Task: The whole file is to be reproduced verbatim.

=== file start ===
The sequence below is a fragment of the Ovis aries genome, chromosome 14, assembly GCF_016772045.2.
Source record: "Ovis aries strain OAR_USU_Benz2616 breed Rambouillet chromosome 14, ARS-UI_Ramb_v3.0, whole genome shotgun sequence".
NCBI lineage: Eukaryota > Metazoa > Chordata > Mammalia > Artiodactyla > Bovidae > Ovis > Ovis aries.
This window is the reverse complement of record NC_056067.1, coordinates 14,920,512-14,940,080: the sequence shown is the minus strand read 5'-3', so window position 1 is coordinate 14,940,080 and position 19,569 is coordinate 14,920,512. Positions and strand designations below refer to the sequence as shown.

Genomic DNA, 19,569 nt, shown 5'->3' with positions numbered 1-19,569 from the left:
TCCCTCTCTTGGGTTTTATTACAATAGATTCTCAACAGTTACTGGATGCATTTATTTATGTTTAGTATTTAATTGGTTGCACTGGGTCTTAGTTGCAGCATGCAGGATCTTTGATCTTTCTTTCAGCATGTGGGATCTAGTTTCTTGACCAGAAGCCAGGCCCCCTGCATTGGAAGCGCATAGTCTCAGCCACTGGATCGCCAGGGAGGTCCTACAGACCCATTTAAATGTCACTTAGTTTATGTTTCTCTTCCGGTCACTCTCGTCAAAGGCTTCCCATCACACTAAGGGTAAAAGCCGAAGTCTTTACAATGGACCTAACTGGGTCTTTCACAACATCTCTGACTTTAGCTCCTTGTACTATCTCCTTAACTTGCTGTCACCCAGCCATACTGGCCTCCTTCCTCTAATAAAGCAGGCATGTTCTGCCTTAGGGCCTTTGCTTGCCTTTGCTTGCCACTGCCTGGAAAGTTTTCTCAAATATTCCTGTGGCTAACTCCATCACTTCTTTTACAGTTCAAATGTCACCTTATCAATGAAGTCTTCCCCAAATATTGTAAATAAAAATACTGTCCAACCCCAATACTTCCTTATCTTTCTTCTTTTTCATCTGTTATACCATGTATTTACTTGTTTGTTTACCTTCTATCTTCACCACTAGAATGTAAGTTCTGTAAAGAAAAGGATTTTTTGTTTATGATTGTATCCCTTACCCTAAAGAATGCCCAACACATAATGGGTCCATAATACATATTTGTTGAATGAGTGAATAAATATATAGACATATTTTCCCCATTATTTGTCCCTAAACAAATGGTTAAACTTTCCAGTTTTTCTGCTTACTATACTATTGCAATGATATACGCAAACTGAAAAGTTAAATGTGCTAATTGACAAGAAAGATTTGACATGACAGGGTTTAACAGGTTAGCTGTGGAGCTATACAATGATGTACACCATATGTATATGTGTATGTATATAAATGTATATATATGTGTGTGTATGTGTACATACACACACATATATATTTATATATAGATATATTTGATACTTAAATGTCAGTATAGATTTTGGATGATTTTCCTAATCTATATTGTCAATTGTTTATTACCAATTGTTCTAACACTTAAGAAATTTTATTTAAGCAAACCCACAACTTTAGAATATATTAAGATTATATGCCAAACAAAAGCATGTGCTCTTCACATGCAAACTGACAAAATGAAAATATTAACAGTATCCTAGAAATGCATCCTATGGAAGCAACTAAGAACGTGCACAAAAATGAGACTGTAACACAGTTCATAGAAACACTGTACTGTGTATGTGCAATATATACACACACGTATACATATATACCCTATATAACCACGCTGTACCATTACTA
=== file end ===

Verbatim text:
The sequence below is a fragment of the Ovis aries genome, chromosome 14, assembly GCF_016772045.2.
Source record: "Ovis aries strain OAR_USU_Benz2616 breed Rambouillet chromosome 14, ARS-UI_Ramb_v3.0, whole genome shotgun sequence".
NCBI lineage: Eukaryota > Metazoa > Chordata > Mammalia > Artiodactyla > Bovidae > Ovis > Ovis aries.
This window is the reverse complement of record NC_056067.1, coordinates 14,920,512-14,940,080: the sequence shown is the minus strand read 5'-3', so window position 1 is coordinate 14,940,080 and position 19,569 is coordinate 14,920,512. Positions and strand designations below refer to the sequence as shown.

Genomic DNA, 19,569 nt, shown 5'->3' with positions numbered 1-19,569 from the left:
TCCCTCTCTTGGGTTTTATTACAATAGATTCTCAACAGTTACTGGATGCATTTATTTATGTTTAGTATTTAATTGGTTGCACTGGGTCTTAGTTGCAGCATGCAGGATCTTTGATCTTTCTTTCAGCATGTGGGATCTAGTTTCTTGACCAGAAGCCAGGCCCCCTGCATTGGAAGCGCATAGTCTCAGCCACTGGATCGCCAGGGAGGTCCTACAGACCCATTTAAATGTCACTTAGTTTATGTTTCTCTTCCGGTCACTCTCGTCAAAGGCTTCCCATCACACTAAGGGTAAAAGCCGAAGTCTTTACAATGGACCTAACTGGGTCTTTCACAACATCTCTGACTTTAGCTCCTTGTACTATCTCCTTAACTTGCTGTCACCCAGCCATACTGGCCTCCTTCCTCTAATAAAGCAGGCATGTTCTGCCTTAGGGCCTTTGCTTGCCTTTGCTTGCCACTGCCTGGAAAGTTTTCTCAAATATTCCTGTGGCTAACTCCATCACTTCTTTTACAGTTCAAATGTCACCTTATCAATGAAGTCTTCCCCAAATATTGTAAATAAAAATACTGTCCAACCCCAATACTTCCTTATCTTTCTTCTTTTTCATCTGTTATACCATGTATTTACTTGTTTGTTTACCTTCTATCTTCACCACTAGAATGTAAGTTCTGTAAAGAAAAGGATTTTTTGTTTATGATTGTATCCCTTACCCTAAAGAATGCCCAACACATAATGGGTCCATAATACATATTTGTTGAATGAGTGAATAAATATATAGACATATTTTCCCCATTATTTGTCCCTAAACAAATGGTTAAACTTTCCAGTTTTTCTGCTTACTATACTATTGCAATGATATACGCAAACTGAAAAGTTAAATGTGCTAATTGACAAGAAAGATTTGACATGACAGGGTTTAACAGGTTAGCTGTGGAGCTATACAATGATGTACACCATATGTATATGTGTATGTATATAAATGTATATATATGTGTGTGTATGTGTACATACACACACATATATATTTATATATAGATATATTTGATACTTAAATGTCAGTATAGATTTTGGATGATTTTCCTAATCTATATTGTCAATTGTTTATTACCAATTGTTCTAACACTTAAGAAATTTTATTTAAGCAAACCCACAACTTTAGAATATATTAAGATTATATGCCAAACAAAAGCATGTGCTCTTCACATGCAAACTGACAAAATGAAAATATTAACAGTATCCTAGAAATGCATCCTATGGAAGCAACTAAGAACGTGCACAAAAATGAGACTGTAACACAGTTCATAGAAACACTGTACTGTGTATGTGCAATATATACACACACGTATACATATATACCCTATATAACCACGCTGTACCATTACTA